In the short story, Roman Fever, two widowed women discover the ironic and jealous friendship carried throughout their lives. As the women meet in Rome, unknowingly of each others presence at first, they sit and discuss the present and a night many years ago that took place in this very city. In the last passage, the narrative story show’s detail, irony, jealousy and comparison of the title to the story.
The irony of this passage is Mrs. Slade thought she had everything she could have asked for and still was unhappy. Since she knew about the affair all along, she took matter into her own hands 25 years ago. By writing a letter to Mrs. Ansley, pretending to be Mr. Slade, and telling her to meet him in the Colosseum. She was expecting Mrs. Ansley to be dumped by him however, she did not think through the whole plan. “Mrs. Ansley hesitated, as though reflecting. “But I answered the letter. I told him I’d be there so he came.”(Wharton45). This shows irony because she didn’t think to expect a reply and thought all along that they would never met up that evening.
The author has given a complete detail of each woman’s thoughts and actions. At this time in the story, the women are sitting in the terrace and the sun is beginning to set. Mrs. Ansley has been completely reserved and relaxed, “But now she turned slowly toward her companion.”(Wharton 44). The women have already confronted each other about Mrs. Slade’s late husband and Mrs. Ansley at this point. Even though both women knew about the affair between Mr. Slade and Mrs. Ansley, Mrs. Slade was still in complete outrage after all these years. Expecting Mrs. Ansley to be filled with jealousy, it is actually the complete opposite. “Mrs. Slade sprang up from her leaning position. “Delphin there? They let you in?-Ah, now you’re lying!” she burst out with violence”(Wharton 106).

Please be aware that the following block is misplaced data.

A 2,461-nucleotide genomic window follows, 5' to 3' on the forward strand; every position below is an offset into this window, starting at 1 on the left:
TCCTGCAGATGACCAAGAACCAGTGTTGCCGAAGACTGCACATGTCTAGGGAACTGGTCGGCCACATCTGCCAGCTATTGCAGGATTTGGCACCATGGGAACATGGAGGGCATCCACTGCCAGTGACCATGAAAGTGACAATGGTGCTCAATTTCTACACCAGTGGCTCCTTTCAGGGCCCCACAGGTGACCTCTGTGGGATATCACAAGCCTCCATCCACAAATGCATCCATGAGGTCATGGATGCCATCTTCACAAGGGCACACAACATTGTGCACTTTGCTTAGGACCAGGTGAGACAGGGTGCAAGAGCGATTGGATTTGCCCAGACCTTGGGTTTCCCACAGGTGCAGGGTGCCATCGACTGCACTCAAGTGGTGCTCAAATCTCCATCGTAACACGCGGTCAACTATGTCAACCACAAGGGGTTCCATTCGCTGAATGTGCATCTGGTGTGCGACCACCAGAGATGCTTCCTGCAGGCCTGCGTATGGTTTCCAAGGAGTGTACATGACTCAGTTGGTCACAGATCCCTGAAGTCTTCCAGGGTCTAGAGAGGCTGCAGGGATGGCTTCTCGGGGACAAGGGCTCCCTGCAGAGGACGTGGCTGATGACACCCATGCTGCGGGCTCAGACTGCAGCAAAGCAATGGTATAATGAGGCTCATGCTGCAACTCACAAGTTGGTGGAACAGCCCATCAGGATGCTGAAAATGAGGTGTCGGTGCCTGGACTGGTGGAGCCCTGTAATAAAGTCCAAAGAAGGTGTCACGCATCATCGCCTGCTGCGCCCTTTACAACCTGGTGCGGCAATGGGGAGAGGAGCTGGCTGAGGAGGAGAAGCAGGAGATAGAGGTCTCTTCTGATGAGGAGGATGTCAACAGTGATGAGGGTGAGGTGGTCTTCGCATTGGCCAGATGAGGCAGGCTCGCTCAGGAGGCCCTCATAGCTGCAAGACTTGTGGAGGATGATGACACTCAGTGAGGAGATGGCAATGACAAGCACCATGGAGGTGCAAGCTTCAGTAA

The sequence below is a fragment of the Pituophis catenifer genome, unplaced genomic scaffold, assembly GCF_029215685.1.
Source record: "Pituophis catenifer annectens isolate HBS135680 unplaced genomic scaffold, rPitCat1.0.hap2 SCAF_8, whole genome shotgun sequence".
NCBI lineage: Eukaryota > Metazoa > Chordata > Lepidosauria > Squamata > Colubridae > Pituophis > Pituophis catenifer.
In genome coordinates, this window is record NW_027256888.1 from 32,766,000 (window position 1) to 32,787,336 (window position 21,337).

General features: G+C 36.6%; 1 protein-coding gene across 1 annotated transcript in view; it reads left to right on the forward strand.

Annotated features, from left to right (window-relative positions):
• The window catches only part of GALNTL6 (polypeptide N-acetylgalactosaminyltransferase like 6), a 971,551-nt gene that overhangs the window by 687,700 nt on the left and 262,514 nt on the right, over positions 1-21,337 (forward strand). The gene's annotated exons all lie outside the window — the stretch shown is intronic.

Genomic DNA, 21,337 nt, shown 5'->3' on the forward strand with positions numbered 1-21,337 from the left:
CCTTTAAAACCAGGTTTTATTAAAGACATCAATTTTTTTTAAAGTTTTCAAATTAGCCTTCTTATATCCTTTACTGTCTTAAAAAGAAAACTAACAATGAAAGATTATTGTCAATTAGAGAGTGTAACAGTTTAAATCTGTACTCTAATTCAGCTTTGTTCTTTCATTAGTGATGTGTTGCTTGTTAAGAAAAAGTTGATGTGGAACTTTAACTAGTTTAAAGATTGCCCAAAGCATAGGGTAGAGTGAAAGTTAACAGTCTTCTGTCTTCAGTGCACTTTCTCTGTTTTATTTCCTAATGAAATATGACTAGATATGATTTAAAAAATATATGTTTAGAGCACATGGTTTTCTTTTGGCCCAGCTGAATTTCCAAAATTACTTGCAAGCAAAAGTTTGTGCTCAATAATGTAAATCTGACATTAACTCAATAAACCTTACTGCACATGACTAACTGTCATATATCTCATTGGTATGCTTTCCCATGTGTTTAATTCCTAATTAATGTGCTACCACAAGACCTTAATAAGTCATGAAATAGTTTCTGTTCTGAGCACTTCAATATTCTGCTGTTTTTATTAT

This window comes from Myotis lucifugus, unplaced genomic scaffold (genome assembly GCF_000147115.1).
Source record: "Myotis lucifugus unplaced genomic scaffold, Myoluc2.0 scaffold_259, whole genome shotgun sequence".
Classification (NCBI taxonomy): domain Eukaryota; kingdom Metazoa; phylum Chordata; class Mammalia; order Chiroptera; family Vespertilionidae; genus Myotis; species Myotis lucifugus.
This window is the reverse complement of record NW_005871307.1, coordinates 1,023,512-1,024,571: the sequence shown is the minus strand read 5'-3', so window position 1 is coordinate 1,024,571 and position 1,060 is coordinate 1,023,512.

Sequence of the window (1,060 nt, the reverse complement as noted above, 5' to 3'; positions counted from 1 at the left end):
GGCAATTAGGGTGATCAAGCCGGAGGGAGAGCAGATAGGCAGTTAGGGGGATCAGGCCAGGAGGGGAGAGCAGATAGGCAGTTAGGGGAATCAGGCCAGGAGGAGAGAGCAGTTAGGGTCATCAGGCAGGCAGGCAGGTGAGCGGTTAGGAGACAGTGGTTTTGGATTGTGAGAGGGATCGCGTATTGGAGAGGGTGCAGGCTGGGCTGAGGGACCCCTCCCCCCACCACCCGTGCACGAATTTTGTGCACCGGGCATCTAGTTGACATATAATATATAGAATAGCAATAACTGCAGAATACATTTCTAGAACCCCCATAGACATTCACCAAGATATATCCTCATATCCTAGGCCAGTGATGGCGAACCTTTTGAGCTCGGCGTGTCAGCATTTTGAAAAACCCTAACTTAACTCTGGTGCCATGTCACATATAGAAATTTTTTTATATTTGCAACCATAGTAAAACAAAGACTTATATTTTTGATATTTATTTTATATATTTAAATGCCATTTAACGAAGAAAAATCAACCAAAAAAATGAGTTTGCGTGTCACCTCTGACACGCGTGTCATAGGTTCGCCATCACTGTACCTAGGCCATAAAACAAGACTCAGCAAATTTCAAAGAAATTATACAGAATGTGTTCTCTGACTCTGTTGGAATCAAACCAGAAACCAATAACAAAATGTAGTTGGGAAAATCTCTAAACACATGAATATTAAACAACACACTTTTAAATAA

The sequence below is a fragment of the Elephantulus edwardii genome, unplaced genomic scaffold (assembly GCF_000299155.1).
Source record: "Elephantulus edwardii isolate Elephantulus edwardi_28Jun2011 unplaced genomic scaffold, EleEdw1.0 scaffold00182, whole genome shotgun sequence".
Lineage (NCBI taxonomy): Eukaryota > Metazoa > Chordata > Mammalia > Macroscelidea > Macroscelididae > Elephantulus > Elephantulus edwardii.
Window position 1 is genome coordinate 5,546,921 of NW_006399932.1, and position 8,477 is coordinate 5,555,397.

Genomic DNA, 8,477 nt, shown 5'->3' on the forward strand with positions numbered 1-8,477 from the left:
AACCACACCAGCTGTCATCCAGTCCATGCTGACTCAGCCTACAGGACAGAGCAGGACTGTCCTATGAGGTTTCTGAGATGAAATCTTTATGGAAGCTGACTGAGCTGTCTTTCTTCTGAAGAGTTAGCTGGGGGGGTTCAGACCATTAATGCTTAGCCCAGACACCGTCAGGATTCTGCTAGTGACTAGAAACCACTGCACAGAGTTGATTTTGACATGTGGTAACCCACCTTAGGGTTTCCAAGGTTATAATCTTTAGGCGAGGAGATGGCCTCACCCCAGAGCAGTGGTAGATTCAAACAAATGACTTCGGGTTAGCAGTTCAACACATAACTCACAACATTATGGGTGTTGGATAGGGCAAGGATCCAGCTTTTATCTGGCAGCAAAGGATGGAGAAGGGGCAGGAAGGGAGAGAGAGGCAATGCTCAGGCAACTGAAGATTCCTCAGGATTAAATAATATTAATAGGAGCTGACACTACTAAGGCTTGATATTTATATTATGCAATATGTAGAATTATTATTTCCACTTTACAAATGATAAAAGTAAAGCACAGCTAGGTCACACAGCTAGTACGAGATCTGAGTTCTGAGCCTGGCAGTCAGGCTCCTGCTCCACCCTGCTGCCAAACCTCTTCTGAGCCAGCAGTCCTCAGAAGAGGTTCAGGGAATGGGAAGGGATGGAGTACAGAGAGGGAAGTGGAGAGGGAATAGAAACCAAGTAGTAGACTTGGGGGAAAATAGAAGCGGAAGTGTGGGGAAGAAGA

Jealousy played in important part of this story. Even though Mrs. Slade had a lovely lifestyle she was unhappy with her daughter. In the beginning of the story, she complains and reflects her daughter Jenny and wishing to have Mrs. Ansley’s daughter Barbara. At the very last moment the women sat outside the terrace and its beginning to get very cold. When they decide to leave Mrs. Ansley acknowledges her pity for Mrs. Slade. Outraged with Mrs. Ansley’s remark she defends herself quickly, “Yes; I was beaten there. But I oughtn’t to begrudge it to you, I suppose. At the end of all these years. After all, I had everything; I had him for twenty –five years. And you had nothing but that one letter he didn’t write.” (Wharton 44).
The narrator describes Mrs. Slade as feeling she had won the battle. Mrs. Ansley stayed reserved after being spoken to like so, at the very last sentence she returns with a great explanation as to why Mrs. Slade is surely false. “I had Barbara,” she said, and began to move ahead of Mrs. Slade toward the stairway.” I think this was the perfect way to end the story because you begin to feel sorry that Mrs. Ansley did not end up with her lover. However, Wharton completely tricks the reader by reminding us of her wonderful daughter and how much Mrs. Slade envied her. Even though Mrs. Ansley was not able to be with her lover she still found love through her late husband. When it comes to the title, Roman Fever was a type of cold you could catch during the time of the sun setting. Because Mrs. Ansley was extremely sick the night of the last affair, you would expect that being thee reason for the title, however I believe it was called Roman Fever because of the affair between Mr. Slade and Mrs. Ansley while in Rome The rage Mrs. Slade felt towards Mrs. Ansley was considered the Fever.
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